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|Title:||Competing Voices on the Road: Seeking Pleasure and Representing Death on the Pacific Highway||Contributor(s):||Clark, Jennifer Rose (author); Cushing, Nancy (author); Oakley, Rilka (author)||Publication Date:||2008||Handle Link:||https://hdl.handle.net/1959.11/5751||Abstract:||The Pacific Highway is a dynamic space, continually in flux since its creation in the late 1920s. Welcomed as a modern, high-speed thoroughfare, it became part of people's lives as they travelled for work or holidays. Early voices on the highway told stories of escape and mobility, of the wonders of technology and the pleasures of the open road. As traffic volumes rose and motor vehicles became more powerful, a competing narrative developed. The Pacific Highway was a death road, with a fatality rate sixty percent higher than the NSW average by 2001. For the past twenty years, the voices of the dead have competed with those of the pleasure seekers. The usual roadside furniture of signs, telephone poles and guardrails has been reinscribed with flowers, crosses and names, memorials to the seemingly inexorable road toll. The media have given voice to grieving families and most recently, death and the Pacific Highway have been linked in the visual arts. The once silent voice of the Pacific Highway dead is now being heard.||Publication Type:||Book Chapter||Source of Publication:||Shop Till You Drop: Essays on Consuming and Dying in Australia, p. 106-123||Publisher:||Southern Highlands Publishers||Place of Publication:||Normanhurst, Australia||ISBN:||9780646487519||Field of Research (FOR):||210303 Australian History (excl Aboriginal and Torres Strait Islander History)||HERDC Category Description:||B1 Chapter in a Scholarly Book||Other Links:||http://trove.nla.gov.au/work/33575593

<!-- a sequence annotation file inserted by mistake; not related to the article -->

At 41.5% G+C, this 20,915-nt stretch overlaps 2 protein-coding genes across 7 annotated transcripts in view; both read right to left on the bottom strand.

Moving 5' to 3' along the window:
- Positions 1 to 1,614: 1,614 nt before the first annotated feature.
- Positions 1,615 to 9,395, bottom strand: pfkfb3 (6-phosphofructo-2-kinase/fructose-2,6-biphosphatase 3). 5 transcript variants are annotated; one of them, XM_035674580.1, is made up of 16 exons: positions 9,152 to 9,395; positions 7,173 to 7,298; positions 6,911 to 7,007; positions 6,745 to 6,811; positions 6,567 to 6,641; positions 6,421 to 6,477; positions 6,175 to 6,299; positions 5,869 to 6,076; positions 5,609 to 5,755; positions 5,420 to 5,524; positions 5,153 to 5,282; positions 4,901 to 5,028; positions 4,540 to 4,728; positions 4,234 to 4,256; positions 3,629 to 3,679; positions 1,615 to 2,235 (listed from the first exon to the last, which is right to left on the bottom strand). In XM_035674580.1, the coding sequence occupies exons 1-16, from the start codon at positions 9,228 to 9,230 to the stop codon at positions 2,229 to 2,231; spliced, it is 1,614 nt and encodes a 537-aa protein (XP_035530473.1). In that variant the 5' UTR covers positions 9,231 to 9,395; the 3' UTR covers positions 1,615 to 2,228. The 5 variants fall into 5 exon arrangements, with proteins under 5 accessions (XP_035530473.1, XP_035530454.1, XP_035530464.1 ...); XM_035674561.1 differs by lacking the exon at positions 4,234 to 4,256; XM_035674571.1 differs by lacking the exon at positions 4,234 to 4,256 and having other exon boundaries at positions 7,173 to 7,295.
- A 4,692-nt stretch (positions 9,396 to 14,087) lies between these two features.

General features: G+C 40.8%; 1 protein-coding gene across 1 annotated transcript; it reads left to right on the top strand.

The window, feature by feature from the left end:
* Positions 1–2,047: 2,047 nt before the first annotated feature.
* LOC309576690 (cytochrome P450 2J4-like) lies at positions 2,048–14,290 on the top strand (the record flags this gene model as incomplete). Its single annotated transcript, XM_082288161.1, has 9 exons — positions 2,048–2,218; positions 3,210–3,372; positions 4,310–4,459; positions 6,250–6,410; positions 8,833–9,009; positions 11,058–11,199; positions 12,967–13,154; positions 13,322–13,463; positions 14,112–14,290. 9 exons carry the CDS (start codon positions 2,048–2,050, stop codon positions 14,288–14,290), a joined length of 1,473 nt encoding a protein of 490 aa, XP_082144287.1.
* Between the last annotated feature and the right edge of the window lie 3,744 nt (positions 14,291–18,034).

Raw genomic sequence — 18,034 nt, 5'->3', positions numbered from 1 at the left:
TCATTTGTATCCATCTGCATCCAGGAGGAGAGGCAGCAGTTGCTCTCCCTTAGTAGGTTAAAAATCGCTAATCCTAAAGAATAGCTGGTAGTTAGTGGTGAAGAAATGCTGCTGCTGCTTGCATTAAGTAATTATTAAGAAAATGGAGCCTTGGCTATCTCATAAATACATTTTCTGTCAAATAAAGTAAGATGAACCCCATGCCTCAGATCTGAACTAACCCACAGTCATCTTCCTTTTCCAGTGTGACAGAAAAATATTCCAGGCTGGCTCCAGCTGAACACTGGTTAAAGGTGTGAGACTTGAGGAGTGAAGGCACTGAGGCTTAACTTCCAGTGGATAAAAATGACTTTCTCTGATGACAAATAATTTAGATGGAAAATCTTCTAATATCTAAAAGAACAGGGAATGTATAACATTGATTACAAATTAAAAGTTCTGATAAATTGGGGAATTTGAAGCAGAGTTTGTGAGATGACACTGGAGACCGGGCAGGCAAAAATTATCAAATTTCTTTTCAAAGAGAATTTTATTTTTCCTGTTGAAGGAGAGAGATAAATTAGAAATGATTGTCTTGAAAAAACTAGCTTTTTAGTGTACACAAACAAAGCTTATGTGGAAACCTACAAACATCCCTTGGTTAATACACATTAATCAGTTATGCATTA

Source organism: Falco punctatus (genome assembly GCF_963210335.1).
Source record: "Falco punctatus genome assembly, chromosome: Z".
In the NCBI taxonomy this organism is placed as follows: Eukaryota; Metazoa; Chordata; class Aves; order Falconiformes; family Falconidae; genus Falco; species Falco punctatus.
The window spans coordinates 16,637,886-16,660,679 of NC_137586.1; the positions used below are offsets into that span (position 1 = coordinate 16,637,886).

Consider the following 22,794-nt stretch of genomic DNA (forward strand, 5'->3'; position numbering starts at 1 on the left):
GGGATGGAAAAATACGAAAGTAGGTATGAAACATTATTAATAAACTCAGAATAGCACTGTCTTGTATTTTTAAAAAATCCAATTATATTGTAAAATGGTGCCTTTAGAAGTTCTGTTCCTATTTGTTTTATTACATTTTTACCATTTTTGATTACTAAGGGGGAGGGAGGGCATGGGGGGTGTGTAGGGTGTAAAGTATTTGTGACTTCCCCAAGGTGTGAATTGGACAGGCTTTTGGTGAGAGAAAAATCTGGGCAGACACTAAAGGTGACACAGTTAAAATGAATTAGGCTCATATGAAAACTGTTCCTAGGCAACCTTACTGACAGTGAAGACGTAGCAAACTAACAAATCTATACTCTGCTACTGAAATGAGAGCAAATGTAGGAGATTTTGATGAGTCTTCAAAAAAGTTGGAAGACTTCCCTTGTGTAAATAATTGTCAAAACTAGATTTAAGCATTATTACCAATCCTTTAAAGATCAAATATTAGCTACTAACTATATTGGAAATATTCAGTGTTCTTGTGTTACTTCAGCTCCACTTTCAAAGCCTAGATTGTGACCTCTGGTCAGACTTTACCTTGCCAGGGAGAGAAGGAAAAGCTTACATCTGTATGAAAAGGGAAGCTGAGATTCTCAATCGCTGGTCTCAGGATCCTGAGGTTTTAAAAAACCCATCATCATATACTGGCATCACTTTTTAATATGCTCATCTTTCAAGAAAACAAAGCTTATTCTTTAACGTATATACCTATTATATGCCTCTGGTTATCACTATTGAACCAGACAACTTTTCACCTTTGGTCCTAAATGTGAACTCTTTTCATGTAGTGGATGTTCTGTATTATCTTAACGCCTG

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|Appears in Collections:||Book Chapter|
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